# Force exerted by a rope wound around a disk

The above picture shows the forces on a disk supported by a rope which is wound around it. The tension T is shown to be acting at the point where the rope loses contact with the disk. I think the reason for this is that the friction is assumed to be huge so that the tension in the rope also acts on the disk. But there is also the reaction from the rope and since the rope is wound around the entire circumference we may think that it cancels out but I think that the reaction from the rope at the bottom should be greater than at the top due to the weight of the disk. How to account for all these forces? And if it is true that the net force by the rope on the disk is just the tension T as shown then how can I prove it precisely?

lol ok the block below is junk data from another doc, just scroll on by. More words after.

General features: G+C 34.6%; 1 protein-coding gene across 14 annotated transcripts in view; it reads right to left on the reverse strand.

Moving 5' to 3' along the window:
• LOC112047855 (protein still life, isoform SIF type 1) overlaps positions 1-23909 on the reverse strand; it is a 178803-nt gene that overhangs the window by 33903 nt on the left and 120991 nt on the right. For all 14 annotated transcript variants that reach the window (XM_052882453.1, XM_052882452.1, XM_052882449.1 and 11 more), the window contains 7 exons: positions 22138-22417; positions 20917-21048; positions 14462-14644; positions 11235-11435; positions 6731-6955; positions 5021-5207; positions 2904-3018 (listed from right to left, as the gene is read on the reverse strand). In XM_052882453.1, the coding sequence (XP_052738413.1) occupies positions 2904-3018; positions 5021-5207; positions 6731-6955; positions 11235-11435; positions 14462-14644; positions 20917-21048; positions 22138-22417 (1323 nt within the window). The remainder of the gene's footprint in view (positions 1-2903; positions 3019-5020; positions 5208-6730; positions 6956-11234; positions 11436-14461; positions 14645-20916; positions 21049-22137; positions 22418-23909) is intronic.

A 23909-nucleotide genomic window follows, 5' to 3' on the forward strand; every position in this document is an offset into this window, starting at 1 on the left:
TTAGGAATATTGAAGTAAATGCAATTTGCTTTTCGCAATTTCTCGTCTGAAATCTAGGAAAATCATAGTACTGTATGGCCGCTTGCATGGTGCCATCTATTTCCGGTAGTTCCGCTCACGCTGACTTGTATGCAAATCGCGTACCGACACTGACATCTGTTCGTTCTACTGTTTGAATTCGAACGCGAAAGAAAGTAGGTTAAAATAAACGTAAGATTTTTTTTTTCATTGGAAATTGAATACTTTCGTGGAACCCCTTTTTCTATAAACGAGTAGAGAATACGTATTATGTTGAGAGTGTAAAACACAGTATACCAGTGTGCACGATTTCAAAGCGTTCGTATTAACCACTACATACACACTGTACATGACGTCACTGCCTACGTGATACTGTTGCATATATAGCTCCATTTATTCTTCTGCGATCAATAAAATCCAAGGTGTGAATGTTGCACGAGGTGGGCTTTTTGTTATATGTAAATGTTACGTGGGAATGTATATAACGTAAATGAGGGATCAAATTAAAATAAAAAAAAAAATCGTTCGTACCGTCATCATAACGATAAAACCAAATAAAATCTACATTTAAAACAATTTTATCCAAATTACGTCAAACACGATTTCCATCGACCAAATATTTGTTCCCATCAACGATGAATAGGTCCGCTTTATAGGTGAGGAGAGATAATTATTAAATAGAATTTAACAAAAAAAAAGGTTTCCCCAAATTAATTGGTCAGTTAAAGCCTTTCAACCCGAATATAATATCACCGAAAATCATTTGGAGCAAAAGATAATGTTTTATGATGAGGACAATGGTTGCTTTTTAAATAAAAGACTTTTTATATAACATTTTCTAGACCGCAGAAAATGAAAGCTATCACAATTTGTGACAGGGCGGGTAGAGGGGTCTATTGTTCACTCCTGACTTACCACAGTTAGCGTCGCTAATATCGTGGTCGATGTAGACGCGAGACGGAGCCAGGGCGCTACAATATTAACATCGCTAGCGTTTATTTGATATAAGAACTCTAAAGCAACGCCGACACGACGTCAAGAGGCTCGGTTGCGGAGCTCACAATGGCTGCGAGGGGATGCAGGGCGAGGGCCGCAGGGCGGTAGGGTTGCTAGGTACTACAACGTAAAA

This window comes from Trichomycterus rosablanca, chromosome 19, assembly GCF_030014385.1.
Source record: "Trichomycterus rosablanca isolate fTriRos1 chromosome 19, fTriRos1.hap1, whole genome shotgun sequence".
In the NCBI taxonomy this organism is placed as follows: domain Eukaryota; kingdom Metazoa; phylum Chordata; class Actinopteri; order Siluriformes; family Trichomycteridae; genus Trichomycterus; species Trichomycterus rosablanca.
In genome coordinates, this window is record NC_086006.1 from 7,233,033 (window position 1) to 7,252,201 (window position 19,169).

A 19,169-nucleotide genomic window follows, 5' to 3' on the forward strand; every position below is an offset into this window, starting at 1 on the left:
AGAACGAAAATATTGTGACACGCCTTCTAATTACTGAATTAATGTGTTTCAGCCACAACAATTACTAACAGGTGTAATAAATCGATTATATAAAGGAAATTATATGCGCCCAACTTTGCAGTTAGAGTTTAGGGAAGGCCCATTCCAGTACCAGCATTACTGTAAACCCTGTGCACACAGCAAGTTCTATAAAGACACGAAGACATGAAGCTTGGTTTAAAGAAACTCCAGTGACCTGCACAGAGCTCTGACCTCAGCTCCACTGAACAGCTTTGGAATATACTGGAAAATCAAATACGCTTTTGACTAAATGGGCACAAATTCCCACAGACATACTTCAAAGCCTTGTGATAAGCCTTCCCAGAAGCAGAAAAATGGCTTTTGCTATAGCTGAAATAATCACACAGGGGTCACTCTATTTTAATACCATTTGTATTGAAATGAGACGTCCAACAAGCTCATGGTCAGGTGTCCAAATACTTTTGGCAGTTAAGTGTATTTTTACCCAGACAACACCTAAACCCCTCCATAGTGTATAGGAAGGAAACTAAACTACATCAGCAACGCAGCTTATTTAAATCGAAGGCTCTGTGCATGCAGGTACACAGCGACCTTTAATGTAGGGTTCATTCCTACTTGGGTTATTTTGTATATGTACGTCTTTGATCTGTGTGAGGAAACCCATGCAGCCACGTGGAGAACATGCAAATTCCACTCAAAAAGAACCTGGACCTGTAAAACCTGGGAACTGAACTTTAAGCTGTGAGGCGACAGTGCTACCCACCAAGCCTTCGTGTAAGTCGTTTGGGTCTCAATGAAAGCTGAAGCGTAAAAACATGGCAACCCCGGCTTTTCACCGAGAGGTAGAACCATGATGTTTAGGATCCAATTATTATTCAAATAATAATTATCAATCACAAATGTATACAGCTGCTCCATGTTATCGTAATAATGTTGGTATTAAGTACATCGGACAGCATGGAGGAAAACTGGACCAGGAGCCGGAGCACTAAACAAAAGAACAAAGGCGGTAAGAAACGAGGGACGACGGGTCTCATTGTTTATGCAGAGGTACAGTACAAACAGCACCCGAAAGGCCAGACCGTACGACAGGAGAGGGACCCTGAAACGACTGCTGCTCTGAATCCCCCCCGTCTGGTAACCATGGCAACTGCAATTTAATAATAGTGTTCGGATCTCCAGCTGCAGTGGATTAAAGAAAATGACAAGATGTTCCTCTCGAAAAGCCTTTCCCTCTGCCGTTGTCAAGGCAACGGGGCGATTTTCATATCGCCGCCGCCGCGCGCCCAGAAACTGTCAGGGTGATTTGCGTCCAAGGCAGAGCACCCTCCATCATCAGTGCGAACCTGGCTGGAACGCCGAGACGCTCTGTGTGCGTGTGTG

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Dale
Mentor
2020 Award
How to account for all these forces?
Accounting for those forces would indeed be very difficult. So I would take a different approach. Instead of considering the rope and the disk to be separate systems, I would consider them to be part of the same system. Then all of those forces between the disk and the rope become internal forces. The remaining external tension force is clearly acting along the line of the rope as shown.

jrmichler and 256bits
256bits
Gold Member
Dale gave a really good answer.

Accounting for those forces would indeed be very difficult. So I would take a different approach. Instead of considering the rope and the disk to be separate systems, I would consider them to be part of the same system. Then all of those forces between the disk and the rope become internal forces. The remaining external tension force is clearly acting along the line of the rope as shown.
Thank you very much. I completely missed that.